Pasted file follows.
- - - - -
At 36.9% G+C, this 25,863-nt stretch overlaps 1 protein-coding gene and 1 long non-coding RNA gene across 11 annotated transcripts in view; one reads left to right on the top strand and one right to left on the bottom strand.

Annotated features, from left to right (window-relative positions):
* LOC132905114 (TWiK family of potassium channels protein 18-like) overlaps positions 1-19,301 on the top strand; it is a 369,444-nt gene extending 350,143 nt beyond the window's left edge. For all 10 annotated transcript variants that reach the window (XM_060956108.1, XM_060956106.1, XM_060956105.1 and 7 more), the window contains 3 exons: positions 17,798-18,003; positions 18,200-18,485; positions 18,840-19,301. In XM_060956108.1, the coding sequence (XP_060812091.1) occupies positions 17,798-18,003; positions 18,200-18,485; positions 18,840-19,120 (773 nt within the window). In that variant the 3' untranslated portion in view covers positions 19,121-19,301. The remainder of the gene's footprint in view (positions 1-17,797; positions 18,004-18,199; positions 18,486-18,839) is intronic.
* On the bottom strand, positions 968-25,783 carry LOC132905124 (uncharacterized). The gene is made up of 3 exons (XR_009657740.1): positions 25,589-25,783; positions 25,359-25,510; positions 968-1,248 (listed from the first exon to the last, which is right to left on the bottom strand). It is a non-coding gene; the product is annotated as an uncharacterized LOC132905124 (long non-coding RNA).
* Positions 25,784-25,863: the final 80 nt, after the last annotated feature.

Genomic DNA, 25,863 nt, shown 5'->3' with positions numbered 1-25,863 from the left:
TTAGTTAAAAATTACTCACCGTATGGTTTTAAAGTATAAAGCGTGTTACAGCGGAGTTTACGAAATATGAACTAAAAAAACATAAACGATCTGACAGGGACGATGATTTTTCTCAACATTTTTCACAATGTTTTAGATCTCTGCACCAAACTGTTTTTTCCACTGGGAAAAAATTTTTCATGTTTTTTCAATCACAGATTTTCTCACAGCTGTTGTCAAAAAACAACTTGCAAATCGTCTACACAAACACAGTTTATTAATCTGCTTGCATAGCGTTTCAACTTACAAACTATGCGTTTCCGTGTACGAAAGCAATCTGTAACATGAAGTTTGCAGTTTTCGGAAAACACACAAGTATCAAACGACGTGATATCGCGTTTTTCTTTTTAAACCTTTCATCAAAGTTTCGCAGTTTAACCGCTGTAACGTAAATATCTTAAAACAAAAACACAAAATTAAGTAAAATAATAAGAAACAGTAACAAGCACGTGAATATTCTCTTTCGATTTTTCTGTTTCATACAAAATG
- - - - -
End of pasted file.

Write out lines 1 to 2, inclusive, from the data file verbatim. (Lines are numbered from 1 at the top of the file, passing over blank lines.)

At 36.9% G+C, this 25,863-nt stretch overlaps 1 protein-coding gene and 1 long non-coding RNA gene across 11 annotated transcripts in view; one reads left to right on the top strand and one right to left on the bottom strand.

Annotated features, from left to right (window-relative positions):